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How to add a spotlight-like search field to your Laravel app

Original – by Freek Van der Herten – 6 minute read

As developers, we tend to like shortcuts to speed up our workflow. One of the tools I'm using to speed up doing stuff on my Mac is Raycast. It offers a lovely command palette that allows opening apps and URLs, working with clipboard history, and much more.

Wouldn't it be nice to also add such a command palette to a Laravel app? This way, power users of your app can get around quickly and perform small tasks without having to click around.

The good news is that there's already a package to add such a thing: Spotlight by Philo Hermans. In this blog post, I'd like to show how we use this fantastic package at Oh Dear.

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Learn how to write readable PHP that is a joy to maintain

Original – by Freek Van der Herten – 8 minute read

I'm proud to announce that our new premium course on writing readable PHP is now available. It's called Writing Readable PHP.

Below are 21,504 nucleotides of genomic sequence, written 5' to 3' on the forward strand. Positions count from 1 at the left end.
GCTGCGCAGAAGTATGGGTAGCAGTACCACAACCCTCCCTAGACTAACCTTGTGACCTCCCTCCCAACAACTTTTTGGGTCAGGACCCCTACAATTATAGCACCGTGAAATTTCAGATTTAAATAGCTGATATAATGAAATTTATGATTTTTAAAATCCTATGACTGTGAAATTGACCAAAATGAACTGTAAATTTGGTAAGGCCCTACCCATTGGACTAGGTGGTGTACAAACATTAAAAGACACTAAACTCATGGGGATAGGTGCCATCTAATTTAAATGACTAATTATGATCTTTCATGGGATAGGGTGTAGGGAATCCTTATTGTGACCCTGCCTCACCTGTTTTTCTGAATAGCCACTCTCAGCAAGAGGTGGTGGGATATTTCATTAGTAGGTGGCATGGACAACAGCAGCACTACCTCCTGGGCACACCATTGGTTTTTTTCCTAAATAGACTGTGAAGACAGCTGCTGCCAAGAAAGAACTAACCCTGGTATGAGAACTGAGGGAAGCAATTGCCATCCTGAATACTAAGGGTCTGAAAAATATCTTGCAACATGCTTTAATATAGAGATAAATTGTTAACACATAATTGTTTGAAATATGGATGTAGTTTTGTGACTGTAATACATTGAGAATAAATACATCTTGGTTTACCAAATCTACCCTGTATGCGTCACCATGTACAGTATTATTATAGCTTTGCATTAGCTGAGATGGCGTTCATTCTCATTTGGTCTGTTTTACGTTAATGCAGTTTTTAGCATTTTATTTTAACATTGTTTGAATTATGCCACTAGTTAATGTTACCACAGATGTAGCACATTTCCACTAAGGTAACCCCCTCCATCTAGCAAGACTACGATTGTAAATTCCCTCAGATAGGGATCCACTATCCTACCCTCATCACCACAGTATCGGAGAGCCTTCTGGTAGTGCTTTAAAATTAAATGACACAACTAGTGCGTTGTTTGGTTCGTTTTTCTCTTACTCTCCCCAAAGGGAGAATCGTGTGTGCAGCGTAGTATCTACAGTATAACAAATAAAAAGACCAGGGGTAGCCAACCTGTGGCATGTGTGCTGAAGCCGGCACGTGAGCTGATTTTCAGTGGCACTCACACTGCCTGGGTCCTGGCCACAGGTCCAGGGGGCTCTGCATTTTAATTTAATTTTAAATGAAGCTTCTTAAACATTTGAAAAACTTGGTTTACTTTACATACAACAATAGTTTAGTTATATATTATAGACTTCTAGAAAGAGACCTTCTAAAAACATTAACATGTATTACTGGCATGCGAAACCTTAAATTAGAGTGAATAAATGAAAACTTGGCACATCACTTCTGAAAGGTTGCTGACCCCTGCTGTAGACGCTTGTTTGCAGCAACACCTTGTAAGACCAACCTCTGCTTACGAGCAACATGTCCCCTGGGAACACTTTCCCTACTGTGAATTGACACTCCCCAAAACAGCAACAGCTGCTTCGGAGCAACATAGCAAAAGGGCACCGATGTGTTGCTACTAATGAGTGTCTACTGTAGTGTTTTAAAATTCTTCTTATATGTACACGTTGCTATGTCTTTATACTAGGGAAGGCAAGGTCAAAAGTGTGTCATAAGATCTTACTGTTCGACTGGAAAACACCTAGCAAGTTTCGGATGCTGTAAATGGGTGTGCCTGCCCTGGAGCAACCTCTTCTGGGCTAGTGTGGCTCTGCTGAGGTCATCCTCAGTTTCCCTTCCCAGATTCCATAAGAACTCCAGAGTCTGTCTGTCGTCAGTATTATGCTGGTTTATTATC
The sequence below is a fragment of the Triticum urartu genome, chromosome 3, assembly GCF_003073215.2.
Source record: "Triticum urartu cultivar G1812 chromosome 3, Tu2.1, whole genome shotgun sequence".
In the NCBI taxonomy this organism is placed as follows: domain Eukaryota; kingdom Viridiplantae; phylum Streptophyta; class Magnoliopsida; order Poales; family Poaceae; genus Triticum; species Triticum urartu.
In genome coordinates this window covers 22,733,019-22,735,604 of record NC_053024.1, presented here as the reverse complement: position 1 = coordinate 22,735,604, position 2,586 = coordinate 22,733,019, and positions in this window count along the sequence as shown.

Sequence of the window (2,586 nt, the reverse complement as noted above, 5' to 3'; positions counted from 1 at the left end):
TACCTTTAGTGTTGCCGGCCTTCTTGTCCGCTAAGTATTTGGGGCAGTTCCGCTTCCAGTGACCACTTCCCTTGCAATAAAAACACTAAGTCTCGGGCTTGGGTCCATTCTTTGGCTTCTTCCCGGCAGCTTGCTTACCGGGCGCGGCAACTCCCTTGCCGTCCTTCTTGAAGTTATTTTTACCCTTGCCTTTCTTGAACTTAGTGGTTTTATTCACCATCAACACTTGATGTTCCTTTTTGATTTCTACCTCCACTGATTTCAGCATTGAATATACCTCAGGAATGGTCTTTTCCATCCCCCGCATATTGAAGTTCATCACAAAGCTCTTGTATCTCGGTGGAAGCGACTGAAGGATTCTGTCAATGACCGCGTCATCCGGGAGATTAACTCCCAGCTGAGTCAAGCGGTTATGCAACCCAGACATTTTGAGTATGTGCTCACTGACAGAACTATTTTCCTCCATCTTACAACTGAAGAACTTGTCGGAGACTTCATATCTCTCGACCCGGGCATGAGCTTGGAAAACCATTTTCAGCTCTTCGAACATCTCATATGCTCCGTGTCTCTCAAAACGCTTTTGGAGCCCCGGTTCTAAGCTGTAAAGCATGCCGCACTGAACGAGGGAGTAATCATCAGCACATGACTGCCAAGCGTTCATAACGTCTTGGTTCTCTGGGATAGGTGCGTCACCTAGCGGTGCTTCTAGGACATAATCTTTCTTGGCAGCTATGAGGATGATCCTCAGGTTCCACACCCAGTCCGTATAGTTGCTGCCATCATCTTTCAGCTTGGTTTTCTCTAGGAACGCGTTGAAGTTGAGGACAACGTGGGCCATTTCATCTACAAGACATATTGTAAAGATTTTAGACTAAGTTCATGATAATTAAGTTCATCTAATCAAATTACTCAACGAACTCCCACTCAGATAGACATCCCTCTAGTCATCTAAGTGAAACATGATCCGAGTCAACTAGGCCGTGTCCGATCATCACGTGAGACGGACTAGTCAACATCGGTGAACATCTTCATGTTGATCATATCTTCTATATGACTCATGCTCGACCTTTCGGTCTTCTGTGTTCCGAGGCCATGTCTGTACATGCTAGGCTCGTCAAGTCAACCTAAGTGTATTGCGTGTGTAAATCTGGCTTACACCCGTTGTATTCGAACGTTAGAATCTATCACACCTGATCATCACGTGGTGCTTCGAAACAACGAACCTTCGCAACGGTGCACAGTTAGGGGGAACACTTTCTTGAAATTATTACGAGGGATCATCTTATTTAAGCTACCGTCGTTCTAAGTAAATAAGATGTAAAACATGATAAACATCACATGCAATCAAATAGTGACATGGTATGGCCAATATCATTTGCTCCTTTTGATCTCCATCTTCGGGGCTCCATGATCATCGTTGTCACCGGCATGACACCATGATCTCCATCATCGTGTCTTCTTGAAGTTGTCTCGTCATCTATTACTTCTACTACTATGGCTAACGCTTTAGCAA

This course contains a collection of bite-size tips (both in written form and videos) that make your code a joy to read for your co-workers and future self. These tips are aimed towards developers who know the basics of PHP and want to improve their craft. As a bonus, you'll learn to use static analysis to ensure that your code is understandable and correct.

Writing Readable PHP has been created by our team and Christoph Rumpel. It contains our combined knowledge on how to write the best PHP possible.

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Avoid using else

Original – by Freek Van der Herten – 1 minute read

Using else often encourages complexer code structure, makes code less readable. In most cases you can refactor it using early returns.

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Code that breathes

Original – by Brent Roose & Freek Van der Herten – 2 minute read

Have you ever needed to maintain a project that wasn't yours? A project that, when you first opened it, gave you chills down your spine? Even without reading the code in detail, you could already tell it was a mess.

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A package to automatically discover routes in a Laravel app

Original – by Freek Van der Herten – 9 minute read

I'm proud to announce that our team has released a new package called spatie/laravel-route-discovery. This package can be used to automatically discover and register routes by looking at your controllers and views. Of course, you can also still register routes like you're used to in a routes file.

In this blog post, I'd like to tell you all about this package.